In the oil sector, a novelty in the centrifugal extraction system is represented by the multi-phase decanters (DMF) that work without adding process water and with the advantage of recovering a dried pomace and a by-product, called "pâté", consisting of the pulp and its vegetation water, without traces of stone. The pâté has a high content of phenolic compounds, mainly represented by secoiridoids and verbascoside. The present work investigated the efficacy of two different ways of debittering (by sequential filtrations and spontaneous fermentation) of DMF pâté from three olive cultivars (Olea europaea L. "Leccino", "Carboncella" and "Tortiglione") to make the pâté edible, and, contemporary, investigated also the effect of its phenolic bioactive extracts on pathogenic bacteria and colon cancer cell model. Daily filtrations of pâté of the three cultivars have been shown to be more efficient in phenolic degradation. The activity of the indigenous microflora on the other hand takes a longer time to degrade the phenolic component and therefore to de-bitter it. None of pâté showed antibacterial activity. Colorimetric assay MTS for cell viability and metabolic activity tested on colon cancer cells CaCo2 and HCT116 suggest a potential beneficial effect of the dried extracts probably related to the modulation of gene expression under these treatments.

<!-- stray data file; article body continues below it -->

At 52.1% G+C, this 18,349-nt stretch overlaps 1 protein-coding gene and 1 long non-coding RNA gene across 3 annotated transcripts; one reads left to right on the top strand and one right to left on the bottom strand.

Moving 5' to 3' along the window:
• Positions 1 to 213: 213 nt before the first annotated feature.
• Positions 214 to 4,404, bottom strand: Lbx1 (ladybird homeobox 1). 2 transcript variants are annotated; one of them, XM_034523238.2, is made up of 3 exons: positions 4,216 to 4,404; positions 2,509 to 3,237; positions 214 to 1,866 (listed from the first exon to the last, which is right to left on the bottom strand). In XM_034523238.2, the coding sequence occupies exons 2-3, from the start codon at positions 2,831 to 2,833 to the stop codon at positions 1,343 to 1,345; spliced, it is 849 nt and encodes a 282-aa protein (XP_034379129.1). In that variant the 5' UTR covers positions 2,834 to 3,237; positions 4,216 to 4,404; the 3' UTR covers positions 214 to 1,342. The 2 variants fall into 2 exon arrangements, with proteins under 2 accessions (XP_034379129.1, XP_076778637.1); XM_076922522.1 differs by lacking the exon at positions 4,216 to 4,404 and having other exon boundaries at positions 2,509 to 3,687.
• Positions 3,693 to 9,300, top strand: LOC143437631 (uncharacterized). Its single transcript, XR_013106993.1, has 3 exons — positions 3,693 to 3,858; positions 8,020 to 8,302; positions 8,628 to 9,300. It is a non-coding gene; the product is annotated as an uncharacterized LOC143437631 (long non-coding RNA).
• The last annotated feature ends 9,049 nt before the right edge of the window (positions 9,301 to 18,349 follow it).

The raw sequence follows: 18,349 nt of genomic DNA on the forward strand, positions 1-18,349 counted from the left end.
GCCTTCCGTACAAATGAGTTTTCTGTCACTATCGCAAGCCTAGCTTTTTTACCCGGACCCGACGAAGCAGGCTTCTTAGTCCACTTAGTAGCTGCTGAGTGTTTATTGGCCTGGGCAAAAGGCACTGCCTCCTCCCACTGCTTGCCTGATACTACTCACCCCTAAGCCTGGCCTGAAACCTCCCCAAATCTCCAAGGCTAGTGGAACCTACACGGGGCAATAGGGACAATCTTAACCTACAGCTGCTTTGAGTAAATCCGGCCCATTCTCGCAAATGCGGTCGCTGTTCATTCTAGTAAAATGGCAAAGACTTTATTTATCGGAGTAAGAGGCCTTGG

Keywords: colon cancer cells; multi-phase decanter; olive oil by-products; phenolic compounds; secoiridoids.